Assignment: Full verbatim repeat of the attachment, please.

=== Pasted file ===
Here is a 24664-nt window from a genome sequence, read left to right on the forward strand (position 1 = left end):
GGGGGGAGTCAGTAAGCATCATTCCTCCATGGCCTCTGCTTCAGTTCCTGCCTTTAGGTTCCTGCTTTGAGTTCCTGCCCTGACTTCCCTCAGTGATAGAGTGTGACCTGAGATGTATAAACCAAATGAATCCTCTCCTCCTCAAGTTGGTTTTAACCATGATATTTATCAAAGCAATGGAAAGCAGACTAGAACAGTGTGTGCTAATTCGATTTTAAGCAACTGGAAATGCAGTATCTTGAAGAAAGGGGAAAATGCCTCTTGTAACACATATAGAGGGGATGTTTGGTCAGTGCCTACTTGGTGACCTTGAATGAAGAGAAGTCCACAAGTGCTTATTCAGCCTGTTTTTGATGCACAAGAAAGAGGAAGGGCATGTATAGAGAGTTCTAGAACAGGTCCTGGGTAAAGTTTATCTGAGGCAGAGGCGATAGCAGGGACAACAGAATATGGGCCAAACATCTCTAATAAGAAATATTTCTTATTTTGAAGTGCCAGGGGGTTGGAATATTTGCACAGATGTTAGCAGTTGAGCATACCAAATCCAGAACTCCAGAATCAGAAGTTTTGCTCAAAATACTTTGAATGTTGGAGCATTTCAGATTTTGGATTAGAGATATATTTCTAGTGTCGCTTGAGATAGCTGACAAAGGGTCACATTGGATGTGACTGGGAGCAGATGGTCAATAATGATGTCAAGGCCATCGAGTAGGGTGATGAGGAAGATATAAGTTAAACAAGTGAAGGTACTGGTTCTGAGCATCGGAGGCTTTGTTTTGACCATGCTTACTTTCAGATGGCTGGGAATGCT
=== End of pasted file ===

Here is a 24664-nt window from a genome sequence, read left to right on the forward strand (position 1 = left end):
GGGGGGAGTCAGTAAGCATCATTCCTCCATGGCCTCTGCTTCAGTTCCTGCCTTTAGGTTCCTGCTTTGAGTTCCTGCCCTGACTTCCCTCAGTGATAGAGTGTGACCTGAGATGTATAAACCAAATGAATCCTCTCCTCCTCAAGTTGGTTTTAACCATGATATTTATCAAAGCAATGGAAAGCAGACTAGAACAGTGTGTGCTAATTCGATTTTAAGCAACTGGAAATGCAGTATCTTGAAGAAAGGGGAAAATGCCTCTTGTAACACATATAGAGGGGATGTTTGGTCAGTGCCTACTTGGTGACCTTGAATGAAGAGAAGTCCACAAGTGCTTATTCAGCCTGTTTTTGATGCACAAGAAAGAGGAAGGGCATGTATAGAGAGTTCTAGAACAGGTCCTGGGTAAAGTTTATCTGAGGCAGAGGCGATAGCAGGGACAACAGAATATGGGCCAAACATCTCTAATAAGAAATATTTCTTATTTTGAAGTGCCAGGGGGTTGGAATATTTGCACAGATGTTAGCAGTTGAGCATACCAAATCCAGAACTCCAGAATCAGAAGTTTTGCTCAAAATACTTTGAATGTTGGAGCATTTCAGATTTTGGATTAGAGATATATTTCTAGTGTCGCTTGAGATAGCTGACAAAGGGTCACATTGGATGTGACTGGGAGCAGATGGTCAATAATGATGTCAAGGCCATCGAGTAGGGTGATGAGGAAGATATAAGTTAAACAAGTGAAGGTACTGGTTCTGAGCATCGGAGGCTTTGTTTTGACCATGCTTACTTTCAGATGGCTGGGAATGCT